The Great Structures of Information Known as Databases

As a librarian and a historian, I find databases to be incredibly helpful. What is a database? At the most basic level, it is a structure of collected data. As Lev Manovich points out in “Database as a Genre of New Media,” there are different kinds of databases: hierarchical, network, relation- and object-oriented. Databases have completely revolutionized how scholars search for information. I noticed that the readings were ordered in the same sort of pattern as the weeks before: the first few articulated the topic at hand, then discussed the negative aspects before concluding with the positive aspects.

What are some of the problems or obstacles associated with databases? Scholars no longer have to go to archives to find their sources. Some will never physically experience an archive, hold fragile primary source material, or wear the white gloves. Tim Hitchcock, in “Digital Searching and the Re-formulation of Historical Knowledge,” argues that the digitization changes the nature of the archive in two different ways: how the archive is used and how historians experience it. Historians can now experience archives while sitting in their pajamas on their living room couch. The archive has transitioned from being a mobile, physical location to being accessible whenever one has an internet connection. Manovich sees this increasing distance between scholars and the physical archive as a problem. As Patrick Spedding discusses in “The New Machine: Uncovering the Limits of ECCO,” not every single piece of information is accessible via databases. There is a selection process that happens when deciding whether or not to digitize certain materials, and the largest factor in that decision oftentimes is whether or not the commercial vendor will make any money from digitizing that source. This is definitely a serious issue that must be dealt with as soon as possible. I believe that all material within the public domain should be available to the public at no charge. Vendors such as ProQuest charge institutions incredibly high prices for access to such materials, when those materials should be freely accessible in the first place. Yet another problem discussed in this week’s readings is that there are no standards in place for citing digital sources, articulating their search processes, and describing their results. Historians must do their due diligence in researching how databases gather and display their information. They should determine whether the text being searched has been run through OCR software or transcribed by hand; how often the body of material of the database is updated; if fuzzy logic is employed when displaying search results.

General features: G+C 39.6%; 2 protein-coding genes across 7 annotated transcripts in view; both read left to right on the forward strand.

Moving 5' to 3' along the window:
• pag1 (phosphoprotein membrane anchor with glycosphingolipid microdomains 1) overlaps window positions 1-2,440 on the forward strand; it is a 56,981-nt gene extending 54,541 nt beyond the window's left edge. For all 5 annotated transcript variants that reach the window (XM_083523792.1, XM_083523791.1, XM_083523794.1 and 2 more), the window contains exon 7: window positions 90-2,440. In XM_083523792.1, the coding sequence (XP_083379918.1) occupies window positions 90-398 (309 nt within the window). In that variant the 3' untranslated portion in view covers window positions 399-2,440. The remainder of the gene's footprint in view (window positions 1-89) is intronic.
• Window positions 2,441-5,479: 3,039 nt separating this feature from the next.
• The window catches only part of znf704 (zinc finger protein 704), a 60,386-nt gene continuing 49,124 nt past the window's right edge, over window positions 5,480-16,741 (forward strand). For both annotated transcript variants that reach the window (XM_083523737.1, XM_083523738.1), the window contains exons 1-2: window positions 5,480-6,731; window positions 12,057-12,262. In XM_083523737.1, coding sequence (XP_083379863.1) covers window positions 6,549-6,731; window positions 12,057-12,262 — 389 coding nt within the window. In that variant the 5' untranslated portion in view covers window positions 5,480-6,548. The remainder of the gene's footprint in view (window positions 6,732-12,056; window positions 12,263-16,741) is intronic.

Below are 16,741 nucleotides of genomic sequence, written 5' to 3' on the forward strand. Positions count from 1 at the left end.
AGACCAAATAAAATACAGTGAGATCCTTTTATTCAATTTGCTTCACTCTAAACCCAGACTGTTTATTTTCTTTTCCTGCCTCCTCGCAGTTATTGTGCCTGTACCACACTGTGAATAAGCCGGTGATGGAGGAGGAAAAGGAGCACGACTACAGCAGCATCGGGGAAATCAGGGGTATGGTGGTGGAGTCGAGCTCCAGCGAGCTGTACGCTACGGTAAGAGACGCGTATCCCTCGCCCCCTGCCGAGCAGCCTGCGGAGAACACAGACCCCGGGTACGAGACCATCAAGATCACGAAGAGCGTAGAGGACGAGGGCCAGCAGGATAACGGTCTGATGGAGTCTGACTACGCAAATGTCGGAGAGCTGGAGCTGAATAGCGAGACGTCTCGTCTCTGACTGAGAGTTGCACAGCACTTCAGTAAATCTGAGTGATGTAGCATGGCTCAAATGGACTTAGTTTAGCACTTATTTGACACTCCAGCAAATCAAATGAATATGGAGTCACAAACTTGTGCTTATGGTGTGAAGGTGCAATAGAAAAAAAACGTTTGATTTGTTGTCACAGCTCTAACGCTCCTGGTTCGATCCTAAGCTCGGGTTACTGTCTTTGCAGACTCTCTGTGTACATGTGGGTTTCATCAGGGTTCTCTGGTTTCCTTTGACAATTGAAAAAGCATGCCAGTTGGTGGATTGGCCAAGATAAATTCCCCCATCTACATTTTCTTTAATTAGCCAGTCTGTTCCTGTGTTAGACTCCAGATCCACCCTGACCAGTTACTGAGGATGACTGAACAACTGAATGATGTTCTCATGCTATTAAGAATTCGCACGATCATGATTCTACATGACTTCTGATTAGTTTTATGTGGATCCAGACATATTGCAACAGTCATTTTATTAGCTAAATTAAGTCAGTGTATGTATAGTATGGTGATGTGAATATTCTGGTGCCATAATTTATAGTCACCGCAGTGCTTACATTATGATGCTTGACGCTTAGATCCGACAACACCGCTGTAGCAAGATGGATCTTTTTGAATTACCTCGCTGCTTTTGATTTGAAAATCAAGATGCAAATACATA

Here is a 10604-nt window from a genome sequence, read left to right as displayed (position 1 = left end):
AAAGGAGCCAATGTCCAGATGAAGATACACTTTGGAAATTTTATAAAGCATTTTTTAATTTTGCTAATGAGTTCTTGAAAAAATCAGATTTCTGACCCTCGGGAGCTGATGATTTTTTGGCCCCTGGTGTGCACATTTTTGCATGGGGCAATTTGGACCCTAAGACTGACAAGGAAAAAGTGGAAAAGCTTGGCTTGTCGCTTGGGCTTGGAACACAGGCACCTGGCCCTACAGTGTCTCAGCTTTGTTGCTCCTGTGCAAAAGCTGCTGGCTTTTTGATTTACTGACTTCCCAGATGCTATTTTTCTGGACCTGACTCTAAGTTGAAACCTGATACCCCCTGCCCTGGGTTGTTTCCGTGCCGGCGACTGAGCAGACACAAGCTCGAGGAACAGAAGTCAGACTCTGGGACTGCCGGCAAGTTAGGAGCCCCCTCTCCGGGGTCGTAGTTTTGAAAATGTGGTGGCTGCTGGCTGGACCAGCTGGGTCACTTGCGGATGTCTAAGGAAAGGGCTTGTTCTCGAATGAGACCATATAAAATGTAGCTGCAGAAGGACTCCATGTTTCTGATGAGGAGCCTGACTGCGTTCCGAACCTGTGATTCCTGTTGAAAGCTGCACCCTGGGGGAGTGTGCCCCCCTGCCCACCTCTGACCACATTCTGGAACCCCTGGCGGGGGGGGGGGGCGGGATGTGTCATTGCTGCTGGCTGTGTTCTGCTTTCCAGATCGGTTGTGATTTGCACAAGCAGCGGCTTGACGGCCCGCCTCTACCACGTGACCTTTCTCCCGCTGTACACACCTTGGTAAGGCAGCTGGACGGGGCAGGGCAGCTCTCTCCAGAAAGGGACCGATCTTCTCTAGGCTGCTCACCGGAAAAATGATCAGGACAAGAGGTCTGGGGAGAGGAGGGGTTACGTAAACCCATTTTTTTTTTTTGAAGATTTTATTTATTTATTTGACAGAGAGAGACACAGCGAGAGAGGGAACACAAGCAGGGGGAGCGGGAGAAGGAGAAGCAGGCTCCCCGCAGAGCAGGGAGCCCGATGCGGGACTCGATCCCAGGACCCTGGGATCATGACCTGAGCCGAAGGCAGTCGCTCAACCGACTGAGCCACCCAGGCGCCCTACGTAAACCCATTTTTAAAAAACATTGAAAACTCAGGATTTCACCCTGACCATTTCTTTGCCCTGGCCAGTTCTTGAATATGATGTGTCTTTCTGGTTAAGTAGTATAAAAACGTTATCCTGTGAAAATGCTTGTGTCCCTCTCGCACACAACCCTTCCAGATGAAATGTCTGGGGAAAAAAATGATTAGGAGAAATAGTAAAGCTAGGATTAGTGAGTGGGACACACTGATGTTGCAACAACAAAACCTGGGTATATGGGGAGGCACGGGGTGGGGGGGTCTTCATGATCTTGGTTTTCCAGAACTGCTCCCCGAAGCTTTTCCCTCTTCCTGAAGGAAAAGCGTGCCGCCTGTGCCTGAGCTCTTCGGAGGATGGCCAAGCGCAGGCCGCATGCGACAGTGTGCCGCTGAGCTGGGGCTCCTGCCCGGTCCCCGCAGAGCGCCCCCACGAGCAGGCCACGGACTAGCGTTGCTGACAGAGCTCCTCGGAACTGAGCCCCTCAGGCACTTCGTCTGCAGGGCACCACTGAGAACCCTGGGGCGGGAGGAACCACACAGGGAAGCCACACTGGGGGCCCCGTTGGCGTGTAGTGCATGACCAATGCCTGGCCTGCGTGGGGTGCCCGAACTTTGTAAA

Databases have many advantages. The two foremost benefits of databases are efficiency and access. Scholars can undertake significant research in their field without having to travel great distances. Lara Putnam calls this phenomenon “geographic unanchoring” in her article “The Transnational and Text-Searchable: Digitized Sources and the Shadows They Cast.” Millions of sources have been digitized and have furthered historical study in numerous ways. Caleb McDaniel articulates how beneficial databases and online sources have been to early American historians in “The Digital Early Republic.” Without digitization and databases, much of their source material would still be in boxes and would have remained untouched until a lone researcher stumbles upon it. James Mussell, in “Doing and Making: History as Digital Practice,” argues that digital history does not take the historian away from primary sources but provides the historian with a new context to encounter those sources.

While many people rightly have concerns about databases, including how they collect, curate, store, and display information, the greater accessibility to materials is so disproportionately advantageous that those concerns seem almost trivial by comparison. That is not to say those issues shouldn’t be addressed – they should be, and sooner rather than later. We need to create standards for describing our digital research processes, and we need to figure out how to push controlling commercial interests out of the scholarly field. Despite these obstacles, historians and scholars should embrace the changes brought about by the digital revolution.

Week 4 readings

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